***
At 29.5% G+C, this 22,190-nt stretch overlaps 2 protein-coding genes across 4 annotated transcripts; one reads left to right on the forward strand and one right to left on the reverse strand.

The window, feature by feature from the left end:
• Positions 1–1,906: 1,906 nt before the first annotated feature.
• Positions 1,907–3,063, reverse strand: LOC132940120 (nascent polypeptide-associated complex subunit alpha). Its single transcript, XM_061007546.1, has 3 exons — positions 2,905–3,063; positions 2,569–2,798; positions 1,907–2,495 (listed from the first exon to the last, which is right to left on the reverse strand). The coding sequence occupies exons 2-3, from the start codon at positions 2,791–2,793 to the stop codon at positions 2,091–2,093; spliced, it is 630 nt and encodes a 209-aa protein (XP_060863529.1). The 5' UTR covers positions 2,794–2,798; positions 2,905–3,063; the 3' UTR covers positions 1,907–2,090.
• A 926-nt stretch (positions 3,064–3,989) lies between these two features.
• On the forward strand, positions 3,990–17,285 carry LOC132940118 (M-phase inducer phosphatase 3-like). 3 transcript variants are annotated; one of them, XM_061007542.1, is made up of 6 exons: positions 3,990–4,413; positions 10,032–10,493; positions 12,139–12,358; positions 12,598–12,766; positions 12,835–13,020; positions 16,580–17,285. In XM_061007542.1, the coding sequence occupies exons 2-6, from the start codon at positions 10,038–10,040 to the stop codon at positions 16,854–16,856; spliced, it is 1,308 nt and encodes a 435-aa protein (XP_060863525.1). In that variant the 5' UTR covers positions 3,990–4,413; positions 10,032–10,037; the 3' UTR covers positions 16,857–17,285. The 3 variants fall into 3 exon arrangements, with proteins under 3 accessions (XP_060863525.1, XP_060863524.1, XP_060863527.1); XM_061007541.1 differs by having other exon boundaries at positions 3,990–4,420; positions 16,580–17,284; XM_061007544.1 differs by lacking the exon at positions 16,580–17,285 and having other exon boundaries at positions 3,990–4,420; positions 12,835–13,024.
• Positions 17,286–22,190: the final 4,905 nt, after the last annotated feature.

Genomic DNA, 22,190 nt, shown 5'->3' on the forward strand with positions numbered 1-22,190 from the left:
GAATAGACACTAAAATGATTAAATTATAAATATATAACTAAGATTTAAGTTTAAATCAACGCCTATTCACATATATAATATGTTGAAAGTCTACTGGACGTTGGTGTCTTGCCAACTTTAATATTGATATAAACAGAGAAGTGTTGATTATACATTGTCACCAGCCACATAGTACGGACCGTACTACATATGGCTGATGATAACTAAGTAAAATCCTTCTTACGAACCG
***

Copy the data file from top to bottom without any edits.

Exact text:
At 29.5% G+C, this 22,190-nt stretch overlaps 2 protein-coding genes across 4 annotated transcripts; one reads left to right on the forward strand and one right to left on the reverse strand.

The window, feature by feature from the left end:
• Positions 1–1,906: 1,906 nt before the first annotated feature.
• Positions 1,907–3,063, reverse strand: LOC132940120 (nascent polypeptide-associated complex subunit alpha). Its single transcript, XM_061007546.1, has 3 exons — positions 2,905–3,063; positions 2,569–2,798; positions 1,907–2,495 (listed from the first exon to the last, which is right to left on the reverse strand). The coding sequence occupies exons 2-3, from the start codon at positions 2,791–2,793 to the stop codon at positions 2,091–2,093; spliced, it is 630 nt and encodes a 209-aa protein (XP_060863529.1). The 5' UTR covers positions 2,794–2,798; positions 2,905–3,063; the 3' UTR covers positions 1,907–2,090.
• A 926-nt stretch (positions 3,064–3,989) lies between these two features.
• On the forward strand, positions 3,990–17,285 carry LOC132940118 (M-phase inducer phosphatase 3-like). 3 transcript variants are annotated; one of them, XM_061007542.1, is made up of 6 exons: positions 3,990–4,413; positions 10,032–10,493; positions 12,139–12,358; positions 12,598–12,766; positions 12,835–13,020; positions 16,580–17,285. In XM_061007542.1, the coding sequence occupies exons 2-6, from the start codon at positions 10,038–10,040 to the stop codon at positions 16,854–16,856; spliced, it is 1,308 nt and encodes a 435-aa protein (XP_060863525.1). In that variant the 5' UTR covers positions 3,990–4,413; positions 10,032–10,037; the 3' UTR covers positions 16,857–17,285. The 3 variants fall into 3 exon arrangements, with proteins under 3 accessions (XP_060863525.1, XP_060863524.1, XP_060863527.1); XM_061007541.1 differs by having other exon boundaries at positions 3,990–4,420; positions 16,580–17,284; XM_061007544.1 differs by lacking the exon at positions 16,580–17,285 and having other exon boundaries at positions 3,990–4,420; positions 12,835–13,024.
• Positions 17,286–22,190: the final 4,905 nt, after the last annotated feature.

Genomic DNA, 22,190 nt, shown 5'->3' on the forward strand with positions numbered 1-22,190 from the left:
GAATAGACACTAAAATGATTAAATTATAAATATATAACTAAGATTTAAGTTTAAATCAACGCCTATTCACATATATAATATGTTGAAAGTCTACTGGACGTTGGTGTCTTGCCAACTTTAATATTGATATAAACAGAGAAGTGTTGATTATACATTGTCACCAGCCACATAGTACGGACCGTACTACATATGGCTGATGATAACTAAGTAAAATCCTTCTTACGAACCG